In verse 6 the Lord pleads his case with/against his people. He has brought them up from Egypt and given them leaders such as Moses; he has shown them His saving acts. And he has shown what he required of them -- 6:8 " do justice, and to love kindness (mercy), and to walk humbly with your God." They have not done these things--especially walk with their God! Verse 16 speaks of keeping the statutes of Omri and all the works of the house of Ahab. This was true in the reign of Ahaz rather than Jotham or Hezekiah.But the last three verses of chapter 7 speak of God pardoning iniquity, not keeping his anger but delighting in steadfast love. "Thou wilt cast all our sins into the depths of the sea. Thou wilt show faithfulness to Jacob and steadfast love to Abraham, as thou hast sworn to our fathers from the days of old."


When: Prior to the destruction of Nineveh in 612 B.C. Thebes (3:8-10) fell in 664 B.C., prior to this prophecy. Therefore between 664-612 B.C.

To whom: "Concerning Nineveh" but in this case the prophet apparently did not go to Nineveh to deliver the message!

Theme: Nineveh will be conquered and destroyed.

This is completely a prophecy against Nineveh, capital of Assyria, telling of its destruction. 1:8 speaks of an overflowing flood, and 3:13 says "The gates of your land are wide open to your foes; fire has devoured your bars." Talk Thru the Bible says this was literally fulfilled. "The Tigris River overflowed its banks and the flood destroyed part of Nineveh's wall. The Babylonians invaded through this breach in the wall, plundered the city and set it on fire." Chapter 2 gives a vivid description of the battle that would be.

1:11 "Did not one come out from you, who plotted evil against the LORD, and counseled villainy?" Could this refer to Sennacherib?

Nahum completes his message to Nineveh by saying, "All who hear the news of you clap their hands over you, for upon whom has not come your unceasing evil?"Assyria has been a cruel nation.


When: The Chaldeans have become a power (1:6) and God is going to use them as an instrument of judgment. So probably after the fall of Nineveh, and probably after the reign of Josiah who had instituted reforms. His sons who followed him went back to the old ways of Manasseh and Amon.

To whom: Concerning Judah; the northern kingdom had already fallen in 722 B.C.

Theme: God's plans may seem strange to us, but He has His own purposes

Familiar verses:

2:4 "Behold, he whose soul is not upright in him shall fall, but the righteous shall live by his faith."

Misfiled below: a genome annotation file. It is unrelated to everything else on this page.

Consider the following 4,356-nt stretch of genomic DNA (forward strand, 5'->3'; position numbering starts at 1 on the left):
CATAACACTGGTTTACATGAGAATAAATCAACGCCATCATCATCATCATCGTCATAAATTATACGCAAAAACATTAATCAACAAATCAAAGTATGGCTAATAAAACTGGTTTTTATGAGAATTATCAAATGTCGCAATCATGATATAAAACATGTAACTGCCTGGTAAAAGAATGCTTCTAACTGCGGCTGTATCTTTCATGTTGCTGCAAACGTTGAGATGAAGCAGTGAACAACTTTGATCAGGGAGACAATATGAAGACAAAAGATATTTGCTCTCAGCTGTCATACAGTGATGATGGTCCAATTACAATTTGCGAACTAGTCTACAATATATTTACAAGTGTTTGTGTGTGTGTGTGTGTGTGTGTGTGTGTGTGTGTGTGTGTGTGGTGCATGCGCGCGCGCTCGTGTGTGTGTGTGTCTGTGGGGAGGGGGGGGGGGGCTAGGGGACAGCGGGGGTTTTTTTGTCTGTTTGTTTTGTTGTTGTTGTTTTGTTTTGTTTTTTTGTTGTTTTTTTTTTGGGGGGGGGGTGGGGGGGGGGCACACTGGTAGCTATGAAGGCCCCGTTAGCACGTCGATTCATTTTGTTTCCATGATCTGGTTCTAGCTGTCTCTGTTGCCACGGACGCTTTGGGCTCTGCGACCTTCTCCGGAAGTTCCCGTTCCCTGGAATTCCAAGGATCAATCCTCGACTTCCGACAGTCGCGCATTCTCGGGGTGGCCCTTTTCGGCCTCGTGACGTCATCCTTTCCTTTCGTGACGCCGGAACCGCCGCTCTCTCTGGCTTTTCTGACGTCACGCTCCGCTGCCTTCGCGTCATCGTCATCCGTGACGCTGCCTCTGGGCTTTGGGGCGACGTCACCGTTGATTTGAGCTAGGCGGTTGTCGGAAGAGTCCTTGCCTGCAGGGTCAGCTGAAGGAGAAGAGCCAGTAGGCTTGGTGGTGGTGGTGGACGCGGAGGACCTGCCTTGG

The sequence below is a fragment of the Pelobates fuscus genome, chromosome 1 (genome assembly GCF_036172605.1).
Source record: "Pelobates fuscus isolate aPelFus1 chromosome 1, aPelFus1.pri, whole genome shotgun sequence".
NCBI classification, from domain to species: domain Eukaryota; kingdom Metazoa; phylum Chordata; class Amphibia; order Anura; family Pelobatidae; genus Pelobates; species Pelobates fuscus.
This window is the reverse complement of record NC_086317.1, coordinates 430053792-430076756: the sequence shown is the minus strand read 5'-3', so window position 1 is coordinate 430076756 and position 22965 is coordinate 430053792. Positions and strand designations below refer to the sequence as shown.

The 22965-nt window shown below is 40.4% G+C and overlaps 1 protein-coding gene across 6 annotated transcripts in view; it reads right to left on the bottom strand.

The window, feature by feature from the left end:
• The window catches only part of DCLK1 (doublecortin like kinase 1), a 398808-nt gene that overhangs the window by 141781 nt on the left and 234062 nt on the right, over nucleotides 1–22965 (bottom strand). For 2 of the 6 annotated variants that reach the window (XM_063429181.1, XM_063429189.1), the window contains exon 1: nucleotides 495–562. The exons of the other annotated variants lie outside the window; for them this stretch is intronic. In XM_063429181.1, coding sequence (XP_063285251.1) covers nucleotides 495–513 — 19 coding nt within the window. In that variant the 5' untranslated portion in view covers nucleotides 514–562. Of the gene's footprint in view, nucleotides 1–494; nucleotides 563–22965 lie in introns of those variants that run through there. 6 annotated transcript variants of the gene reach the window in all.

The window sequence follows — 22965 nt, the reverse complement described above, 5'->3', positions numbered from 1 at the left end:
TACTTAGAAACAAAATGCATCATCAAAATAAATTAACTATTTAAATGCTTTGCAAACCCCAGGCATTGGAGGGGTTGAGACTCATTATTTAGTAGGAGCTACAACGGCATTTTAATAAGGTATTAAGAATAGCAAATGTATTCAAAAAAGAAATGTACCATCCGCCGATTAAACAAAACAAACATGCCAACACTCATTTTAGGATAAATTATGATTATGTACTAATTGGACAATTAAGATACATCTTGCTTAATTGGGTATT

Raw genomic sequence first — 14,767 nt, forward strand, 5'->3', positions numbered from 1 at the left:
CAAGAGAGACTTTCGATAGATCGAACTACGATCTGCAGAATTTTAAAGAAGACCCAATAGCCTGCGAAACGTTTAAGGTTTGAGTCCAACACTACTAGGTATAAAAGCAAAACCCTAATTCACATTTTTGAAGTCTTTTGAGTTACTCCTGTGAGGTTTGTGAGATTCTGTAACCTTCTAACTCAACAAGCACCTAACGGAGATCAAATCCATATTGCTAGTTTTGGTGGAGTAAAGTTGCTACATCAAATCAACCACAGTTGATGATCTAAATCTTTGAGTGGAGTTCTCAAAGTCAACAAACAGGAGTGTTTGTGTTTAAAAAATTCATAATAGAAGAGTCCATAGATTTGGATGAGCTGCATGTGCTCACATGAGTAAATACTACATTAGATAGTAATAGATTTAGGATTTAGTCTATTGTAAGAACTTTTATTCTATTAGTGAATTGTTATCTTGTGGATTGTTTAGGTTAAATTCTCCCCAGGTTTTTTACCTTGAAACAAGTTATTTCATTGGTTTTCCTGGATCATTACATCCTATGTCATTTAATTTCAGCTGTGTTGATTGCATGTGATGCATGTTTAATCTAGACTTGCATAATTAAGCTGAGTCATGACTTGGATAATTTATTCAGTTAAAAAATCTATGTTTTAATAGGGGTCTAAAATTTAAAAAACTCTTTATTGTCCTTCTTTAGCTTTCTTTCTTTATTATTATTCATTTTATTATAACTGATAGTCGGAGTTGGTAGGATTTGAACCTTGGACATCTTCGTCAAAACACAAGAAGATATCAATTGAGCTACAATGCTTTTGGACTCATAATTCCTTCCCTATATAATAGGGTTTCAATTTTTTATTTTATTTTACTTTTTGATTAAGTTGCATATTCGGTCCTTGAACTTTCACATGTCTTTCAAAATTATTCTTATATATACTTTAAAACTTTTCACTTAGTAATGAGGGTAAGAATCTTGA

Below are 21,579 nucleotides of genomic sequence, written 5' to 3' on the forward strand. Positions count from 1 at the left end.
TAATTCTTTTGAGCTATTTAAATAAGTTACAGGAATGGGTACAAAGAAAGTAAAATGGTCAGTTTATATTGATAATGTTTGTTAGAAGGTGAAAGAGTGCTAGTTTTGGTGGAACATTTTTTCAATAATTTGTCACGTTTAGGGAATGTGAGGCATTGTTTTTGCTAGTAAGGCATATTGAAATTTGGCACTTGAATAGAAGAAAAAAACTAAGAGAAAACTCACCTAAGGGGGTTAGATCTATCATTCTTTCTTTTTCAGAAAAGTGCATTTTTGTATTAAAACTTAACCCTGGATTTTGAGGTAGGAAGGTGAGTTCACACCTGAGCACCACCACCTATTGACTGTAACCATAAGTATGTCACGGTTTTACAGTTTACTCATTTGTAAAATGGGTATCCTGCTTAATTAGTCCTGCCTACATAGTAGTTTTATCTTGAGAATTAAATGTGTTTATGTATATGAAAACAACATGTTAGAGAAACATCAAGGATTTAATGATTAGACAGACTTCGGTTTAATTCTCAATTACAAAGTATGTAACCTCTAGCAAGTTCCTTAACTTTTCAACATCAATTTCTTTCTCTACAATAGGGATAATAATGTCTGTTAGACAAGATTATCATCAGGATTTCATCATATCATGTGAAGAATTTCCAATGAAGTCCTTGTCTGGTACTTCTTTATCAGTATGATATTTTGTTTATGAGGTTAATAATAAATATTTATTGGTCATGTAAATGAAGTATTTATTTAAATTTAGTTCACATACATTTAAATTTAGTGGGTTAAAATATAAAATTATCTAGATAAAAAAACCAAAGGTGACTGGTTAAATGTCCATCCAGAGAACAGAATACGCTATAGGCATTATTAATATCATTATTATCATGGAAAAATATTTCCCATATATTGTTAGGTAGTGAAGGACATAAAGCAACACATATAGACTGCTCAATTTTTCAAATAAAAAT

2:20 "But the LORD is in his holy temple; let all the earth keep silence before him."
3:2 " wrath remember mercy."
3:17-19 " Though the fig tree do not blossom, nor fruit be on the vines... yet I will rejoice in the LORD, I will joy in the God of my salvation. GOD, the Lord, is my strength; he makes my feet like hinds' feet, he makes me tread upon my high places."
This prophecy consists of a dialog between the prophet and God. First Habakkuk questions how long he is going to look on violence and wrongs, the law is slacked and justice never goes forth. But when God tells him that He is raising up the Chaldeans as an instrument of judgment, Habakkuk protests that they are even worse. He wants to know if God is silent when the wicked swallow up the man more righteous than he.

God tells him "Behold, he whose soul is not upright in him shall fail [ultimately no doubt] but the righteous shall live by his faith." Then he proclaims woes on the arrogant man who shall not abide. I don't know if 2:20 is part of what the Lord said or is Habakkuk's conclusion to this recitation of woes.

Chapter 3 is a prayer of praise by Habakkuk ending in a real statement of faith. The indication at the end "To the choirmaster: with stringed instruments" probably indicates that the last chapter at least was intended as a psalm of praise to be sung in the temple.


When: In the days of Josiah, probably early in his reign while he is still a child.

To whom: To Judah and also to nations round about

Theme: Judgment of God against Judah and the nations; also restoration.

The first verses indicate a sweeping judgment--"I will utterly sweep away everything from the face of the and beast...birds of the air and the fish of the sea...I will cut off mankind from the face of the earth" It's hard to know how literally to take this and how much of the face of the earth is referred to.

The prophecy continues against Jerusalem and Baal, against the officials and king's sons. But it continues in chapter 2 to call the humble to seek the Lord and "perhaps you may be hidden on the day of the wrath of the Lord." The indication may be that this was early in the reign of Josiah when the people were still living in the ways of Manasseh and Amon who had reigned before and Josiah had not come into his real power. It may be that Zephaniah was even instrumental in turning Josiah to the ways of the Lord.

The prophecy goes on against the Philistines, Ethiopia, Assyria. Nineveh was not yet destroyed, which happened near the end of Josiah's reign. 3:11-13 could refer to the first captivity under Nebuchadnezzar when the nobility and leaders were taken away. But from 3:14 on it seems to refer to a still future time when He says "I will make you renowned and praised among all the peoples of the earth, when I restore your fortunes before your eyes."